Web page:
17 Reasons Not to Move to San Diego, California (Voted by the locals!)

San Diego locals get the beach year-round, access to excellent ice cream shops and they are close to Lego Land and Sea World. But, what reasons are there for you not to move there?

1. Price

This is a given considering it is a very popular city and county in California. When I was in high school, the minimum wage was $12.50, and that was in 2018-2020. It is going to feel like your paycheck goes immediately towards utilities, rent, gas (for cars), and groceries, leaving little room for fun.

2. Homeless Population

The State of California has a high homeless population, and in the heart of San Diego, homeless people are everywhere. A count in 2020 found that over 7,600 San Diego County residents were homeless, meaning that they were on the streets, living in cars, shelters, and tents. It is not uncommon to see random groups of tents set up that have people living there who are homeless. (SourceOpens in a new tab.)

(Tip: If you want to help, try making care packages with a toothbrush, food, socks, deodorant, and other helpful items to give to them. You can keep them in your car and hand them out at stoplights. Giving them money does not always work. Those who struggle with drugs will be heavily tempted to go back and buy more. There are some better alternatives to helping that doesn’t include giving them cash, so try those options if possible.)

3. School Districts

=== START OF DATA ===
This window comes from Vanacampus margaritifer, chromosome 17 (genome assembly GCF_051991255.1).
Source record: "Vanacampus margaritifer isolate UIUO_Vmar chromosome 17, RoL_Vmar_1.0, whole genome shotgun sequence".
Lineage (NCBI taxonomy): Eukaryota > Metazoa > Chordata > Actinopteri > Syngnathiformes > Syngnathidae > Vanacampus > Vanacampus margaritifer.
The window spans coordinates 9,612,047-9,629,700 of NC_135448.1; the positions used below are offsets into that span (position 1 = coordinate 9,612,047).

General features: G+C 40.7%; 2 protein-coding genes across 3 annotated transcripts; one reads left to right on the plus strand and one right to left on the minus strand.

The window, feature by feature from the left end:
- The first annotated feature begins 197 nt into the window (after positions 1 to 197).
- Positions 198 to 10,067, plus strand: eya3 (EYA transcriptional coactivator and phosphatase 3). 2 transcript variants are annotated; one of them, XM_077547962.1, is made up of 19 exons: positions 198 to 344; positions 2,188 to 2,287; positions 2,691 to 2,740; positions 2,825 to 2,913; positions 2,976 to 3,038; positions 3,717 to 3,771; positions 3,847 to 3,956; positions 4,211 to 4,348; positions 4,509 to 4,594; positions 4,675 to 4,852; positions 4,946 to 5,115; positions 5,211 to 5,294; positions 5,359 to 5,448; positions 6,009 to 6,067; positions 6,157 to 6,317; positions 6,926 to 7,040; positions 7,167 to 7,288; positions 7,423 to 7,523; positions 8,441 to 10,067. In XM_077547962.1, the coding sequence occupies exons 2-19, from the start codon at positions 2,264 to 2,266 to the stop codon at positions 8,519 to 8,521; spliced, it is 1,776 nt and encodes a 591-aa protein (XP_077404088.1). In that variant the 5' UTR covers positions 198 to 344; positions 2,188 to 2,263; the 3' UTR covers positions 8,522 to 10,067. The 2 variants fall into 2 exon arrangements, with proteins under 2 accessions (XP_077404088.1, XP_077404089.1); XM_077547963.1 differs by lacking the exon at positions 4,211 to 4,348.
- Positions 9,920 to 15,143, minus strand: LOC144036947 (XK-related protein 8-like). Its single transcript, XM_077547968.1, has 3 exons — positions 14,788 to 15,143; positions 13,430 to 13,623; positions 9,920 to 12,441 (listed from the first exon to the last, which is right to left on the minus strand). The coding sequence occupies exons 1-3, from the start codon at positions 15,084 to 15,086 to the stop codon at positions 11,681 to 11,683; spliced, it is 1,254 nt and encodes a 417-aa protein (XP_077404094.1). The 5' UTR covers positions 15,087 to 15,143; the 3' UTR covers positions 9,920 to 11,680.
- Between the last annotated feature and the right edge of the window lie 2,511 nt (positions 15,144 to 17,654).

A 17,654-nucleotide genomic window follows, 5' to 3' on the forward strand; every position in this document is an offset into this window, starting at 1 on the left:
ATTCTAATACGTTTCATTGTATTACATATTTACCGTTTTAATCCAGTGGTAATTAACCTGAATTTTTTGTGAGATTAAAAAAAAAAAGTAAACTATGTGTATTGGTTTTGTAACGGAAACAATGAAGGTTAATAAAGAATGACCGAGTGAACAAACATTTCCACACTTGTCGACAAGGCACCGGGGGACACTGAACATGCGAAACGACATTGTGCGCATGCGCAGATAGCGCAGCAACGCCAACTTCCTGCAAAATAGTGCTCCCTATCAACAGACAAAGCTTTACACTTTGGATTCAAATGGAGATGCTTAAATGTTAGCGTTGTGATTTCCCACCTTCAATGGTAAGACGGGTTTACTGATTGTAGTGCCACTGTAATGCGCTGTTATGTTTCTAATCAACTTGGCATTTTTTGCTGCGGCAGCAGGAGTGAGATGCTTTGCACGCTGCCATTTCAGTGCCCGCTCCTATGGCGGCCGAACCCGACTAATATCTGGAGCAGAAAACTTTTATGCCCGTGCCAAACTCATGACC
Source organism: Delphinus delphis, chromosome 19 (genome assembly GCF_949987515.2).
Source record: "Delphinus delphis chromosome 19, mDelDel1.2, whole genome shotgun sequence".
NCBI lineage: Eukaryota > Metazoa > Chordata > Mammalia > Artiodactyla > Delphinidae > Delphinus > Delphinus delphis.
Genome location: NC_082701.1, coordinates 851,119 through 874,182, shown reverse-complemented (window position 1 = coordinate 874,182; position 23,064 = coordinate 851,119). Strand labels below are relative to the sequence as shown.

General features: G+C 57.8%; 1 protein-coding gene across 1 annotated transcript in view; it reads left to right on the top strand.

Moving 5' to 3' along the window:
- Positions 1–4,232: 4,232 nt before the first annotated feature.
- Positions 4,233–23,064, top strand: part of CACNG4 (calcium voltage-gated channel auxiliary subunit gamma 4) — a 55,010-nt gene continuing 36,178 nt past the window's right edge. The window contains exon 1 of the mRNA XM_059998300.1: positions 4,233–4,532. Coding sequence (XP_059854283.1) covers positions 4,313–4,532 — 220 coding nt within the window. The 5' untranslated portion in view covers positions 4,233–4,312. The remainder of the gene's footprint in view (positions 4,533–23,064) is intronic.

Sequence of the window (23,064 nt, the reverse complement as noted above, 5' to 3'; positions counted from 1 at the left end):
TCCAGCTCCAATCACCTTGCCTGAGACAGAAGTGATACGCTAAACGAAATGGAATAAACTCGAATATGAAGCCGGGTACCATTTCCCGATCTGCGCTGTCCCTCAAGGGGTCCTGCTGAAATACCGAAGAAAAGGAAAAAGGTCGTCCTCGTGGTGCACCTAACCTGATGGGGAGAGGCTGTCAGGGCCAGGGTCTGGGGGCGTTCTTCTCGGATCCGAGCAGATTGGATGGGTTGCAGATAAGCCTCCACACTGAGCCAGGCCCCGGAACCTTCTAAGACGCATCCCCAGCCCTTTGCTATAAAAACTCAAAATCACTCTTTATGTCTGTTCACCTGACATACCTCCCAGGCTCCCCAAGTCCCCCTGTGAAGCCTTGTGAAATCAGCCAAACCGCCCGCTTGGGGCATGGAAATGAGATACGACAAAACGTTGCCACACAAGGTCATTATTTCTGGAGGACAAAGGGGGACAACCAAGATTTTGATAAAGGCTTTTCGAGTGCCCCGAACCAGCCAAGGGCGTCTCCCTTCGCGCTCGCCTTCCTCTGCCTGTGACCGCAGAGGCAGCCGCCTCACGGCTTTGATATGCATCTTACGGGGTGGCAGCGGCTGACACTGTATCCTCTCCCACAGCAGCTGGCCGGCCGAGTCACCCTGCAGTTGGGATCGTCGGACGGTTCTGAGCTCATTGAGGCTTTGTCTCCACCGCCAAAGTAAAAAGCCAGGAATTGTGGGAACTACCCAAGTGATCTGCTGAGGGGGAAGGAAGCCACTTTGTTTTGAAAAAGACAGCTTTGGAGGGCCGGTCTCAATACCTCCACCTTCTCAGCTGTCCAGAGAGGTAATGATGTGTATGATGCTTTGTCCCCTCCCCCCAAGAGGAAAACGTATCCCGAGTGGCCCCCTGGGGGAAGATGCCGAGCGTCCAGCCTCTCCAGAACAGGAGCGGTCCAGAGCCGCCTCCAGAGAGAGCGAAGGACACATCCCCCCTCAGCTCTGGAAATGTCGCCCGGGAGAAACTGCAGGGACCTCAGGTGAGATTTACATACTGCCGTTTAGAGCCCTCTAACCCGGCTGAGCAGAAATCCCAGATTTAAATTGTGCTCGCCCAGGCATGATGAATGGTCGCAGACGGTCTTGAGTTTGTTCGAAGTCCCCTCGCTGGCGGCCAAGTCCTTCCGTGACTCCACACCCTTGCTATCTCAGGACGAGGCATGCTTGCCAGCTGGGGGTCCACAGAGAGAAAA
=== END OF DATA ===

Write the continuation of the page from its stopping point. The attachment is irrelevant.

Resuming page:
There are some schools that have great facilities like a pool, football field, and a nice theatre, but they are rare. However, school districts are close-minded and there are some teachers that should be fired but are tenured, so the education system is suffering. Plus, there are teachers who leave the public schools the private schools so that they can be paid better and have students who act appropriately.

It is also common for police to bring dogs into high school to sniff for drugs, which tells you something about the drugs in San Diego high schools.

4. Political Affiliation

The mayor of San Diego is Todd GloriaOpens in a new tab., who is part of the democratic party. This doesn’t bother people that are part of the same party, but those of different political affiliations might find it problematic.

If you don’t lean left in political standing, then you should know the county’s general political view. But, the state of California is democratic, so it is no surprise that their counties and cities often are as well.

5. Crime Rates

So far in 2022, from January till March the total crimes ranging from theft to murder, there have been 2,865 crimes committed. Most crimes are motor vehicle theft, general theft (both under and over $400), and violent crime. For more detailed information, San Diego CountyOpens in a new tab. has many of its police reports posted.

6. Tourists

There are so many tourists in Southern California, including San Diego. When I moved into the area, it was during the summer so when we went to church on Sunday, everyone thought we were visiting. We tried to make friends, but it was hard because most people would be gone by the next Sunday, as they were tourists rather than residents.

Basically, there are a lot of tourists and the beaches are packed in the summer and don’t get me started on how packed beaches are on the Fourth of July because if you are not there in the morning then you will not get onto the beach. They block the roads to the beach to prevent too much traffic.

(Pro Tip: Oceanside has its city’s birthday on July 3rd, so they do their fireworks one day ahead. People from neighboring cities come for those fireworks, then everyone goes to the other cities for the Fourth of July fireworks the next day.)

7. Packed Beaches